Al Jazeera speaks to international lawyer Toby Cadman on Israel’s use of force against Palestinians.
The images have gone viral and the scene has made headlines across the world.
Filmed by a bystander, Ziyad abu Helayel, an unarmed, Palestinian man of slight build and dressed in Arab garb and a keffiyeh headdress, is shown daring to confront Israeli soldiers, who are wearing protective helmets and bullet-proof jackets while pointing their guns towards him.
The 58-year-old’s non-violent protest in his hometown of Hebron in the occupied West Bank saw him voice a series of challenges against a recent spate of Israeli aggression on alleged Palestinian attackers.
Speaking to Al Jazeera over phone, Helayel said he took it upon himself to peacefully resist the Israeli occupation of Palestine even though he has been hit and injured by Israeli soldiers on several occasions in the past.
“My actions are not just spontaneous,” he says. “I always intend to confront the Israeli occupation of my home town of Hebron, and show them that we Palestinians are determined to stand up to them.”
Born in the village of Doora, Helayel is the father of 10 children. In 1991, he lost his three-year-old son when Israeli soldiers, who were manning a checkpoint in Hebron, refused to let him pass through into the town to take his sick son to hospital, resulting in the child’s death.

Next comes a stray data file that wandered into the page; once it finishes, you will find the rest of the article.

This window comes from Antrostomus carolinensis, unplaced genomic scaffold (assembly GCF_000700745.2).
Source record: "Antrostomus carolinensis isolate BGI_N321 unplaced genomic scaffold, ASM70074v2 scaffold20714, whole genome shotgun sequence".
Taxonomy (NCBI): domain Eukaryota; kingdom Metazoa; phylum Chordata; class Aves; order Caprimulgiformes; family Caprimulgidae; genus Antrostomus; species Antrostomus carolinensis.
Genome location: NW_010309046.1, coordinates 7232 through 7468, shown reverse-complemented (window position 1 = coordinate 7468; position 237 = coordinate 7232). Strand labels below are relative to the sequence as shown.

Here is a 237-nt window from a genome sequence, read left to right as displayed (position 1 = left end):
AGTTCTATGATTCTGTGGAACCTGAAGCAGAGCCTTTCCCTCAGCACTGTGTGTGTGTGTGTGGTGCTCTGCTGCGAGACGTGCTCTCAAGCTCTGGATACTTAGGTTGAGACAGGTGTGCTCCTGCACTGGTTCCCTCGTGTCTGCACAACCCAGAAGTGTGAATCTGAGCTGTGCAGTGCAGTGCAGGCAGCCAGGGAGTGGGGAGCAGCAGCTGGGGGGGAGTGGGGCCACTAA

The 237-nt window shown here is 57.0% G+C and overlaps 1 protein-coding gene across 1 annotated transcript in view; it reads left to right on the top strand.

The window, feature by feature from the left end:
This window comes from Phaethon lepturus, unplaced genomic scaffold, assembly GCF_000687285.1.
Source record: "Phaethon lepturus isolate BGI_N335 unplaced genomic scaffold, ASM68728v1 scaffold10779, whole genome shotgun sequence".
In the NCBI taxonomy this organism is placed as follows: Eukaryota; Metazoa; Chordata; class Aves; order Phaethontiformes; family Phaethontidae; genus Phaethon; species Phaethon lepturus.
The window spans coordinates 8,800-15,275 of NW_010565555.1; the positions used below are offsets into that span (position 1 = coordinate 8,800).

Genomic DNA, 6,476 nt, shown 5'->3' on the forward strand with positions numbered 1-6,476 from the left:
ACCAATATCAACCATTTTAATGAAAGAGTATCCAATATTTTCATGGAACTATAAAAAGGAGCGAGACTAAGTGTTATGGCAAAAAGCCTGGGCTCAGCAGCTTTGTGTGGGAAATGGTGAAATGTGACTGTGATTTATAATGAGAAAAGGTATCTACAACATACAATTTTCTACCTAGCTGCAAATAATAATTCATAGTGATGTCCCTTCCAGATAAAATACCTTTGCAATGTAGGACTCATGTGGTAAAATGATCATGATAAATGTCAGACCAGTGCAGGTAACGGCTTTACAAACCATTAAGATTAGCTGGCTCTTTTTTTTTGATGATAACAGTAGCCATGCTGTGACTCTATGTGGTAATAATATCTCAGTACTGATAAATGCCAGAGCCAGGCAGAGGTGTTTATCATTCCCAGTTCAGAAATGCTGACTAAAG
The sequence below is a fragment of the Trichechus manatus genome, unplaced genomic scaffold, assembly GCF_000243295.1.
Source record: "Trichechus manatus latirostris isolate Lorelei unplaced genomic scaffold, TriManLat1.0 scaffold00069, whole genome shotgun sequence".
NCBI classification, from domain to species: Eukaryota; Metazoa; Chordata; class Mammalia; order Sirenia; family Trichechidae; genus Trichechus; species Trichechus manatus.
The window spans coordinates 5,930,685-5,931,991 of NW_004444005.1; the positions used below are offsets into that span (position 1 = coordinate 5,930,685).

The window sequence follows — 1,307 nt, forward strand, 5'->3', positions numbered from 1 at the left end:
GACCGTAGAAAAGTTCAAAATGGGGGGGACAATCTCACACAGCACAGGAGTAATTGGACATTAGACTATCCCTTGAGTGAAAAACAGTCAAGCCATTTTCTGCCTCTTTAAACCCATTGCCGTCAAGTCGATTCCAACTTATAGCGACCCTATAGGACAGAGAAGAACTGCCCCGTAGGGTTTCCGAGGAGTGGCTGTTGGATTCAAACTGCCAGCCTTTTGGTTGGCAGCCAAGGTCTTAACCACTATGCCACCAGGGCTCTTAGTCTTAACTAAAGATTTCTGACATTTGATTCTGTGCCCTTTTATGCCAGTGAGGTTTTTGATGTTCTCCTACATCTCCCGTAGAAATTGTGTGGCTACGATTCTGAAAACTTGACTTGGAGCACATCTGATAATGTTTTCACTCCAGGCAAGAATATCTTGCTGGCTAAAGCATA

All six of his adult sons have been jailed or imprisoned by the Israeli authorities for charges relating to resisting the Israeli occupation. His own father, he adds, had fought Jewish militias in 1948 during the battle of al-Qastal, Jerusalem, alongside the famed Palestinian fighter Abdel Qader al-Husseini.
The famous scene
Recounting his now famous encounter with Israeli soldiers, Helayel says that they shot two rubber bullets, hitting his lower abdomen and upper leg.
As he approached them, tear gas was fired. Once face-to-face, he says he attempted to reason with them in Hebrew while pleading with them to halt further attacks on Palestinian protesters.
In the video, he is shown collapsing at the end of the confrontation. Later, he was taken to the hospital and treated for injuries.
“I have been hit and injured in total of 138 times, and was jailed eight times because of my actions against the occupation,” he says.
Explaining his motives and apparent lack of fear, Helayel says he is driven by a love of his country.
“I am a patriotic Palestinian, I love my country, and I love this land,” he says.
Political motivations are also important, and he is well aware of the fractious intra-Palestinian and Israeli politics.
“We are peaceful people”
He says he would like to see Palestinian factions put their differences aside and unite against one common enemy, the Israeli occupation.
In addition to speaking Arabic and Hebrew, Helayel speaks some English and says that he wants the world to know about the plight of his people.
“We are peaceful people, we are not terrorists as the Israelis speak of us, this is our land and we want to be independent and free.”
As for the Israeli public, he calls on them to end Israeli settlements and allow “Palestinians to be free and breathe fresh air”.
Helayal saves his strongest condemnation, however, for Israeli Prime Minister Benjamin Netanyahu who he blames for the latest escalation of violence.
“You can eat from our flesh all you want,” he says.
“You can drink from our blood all you want, but you will never break our resolve.”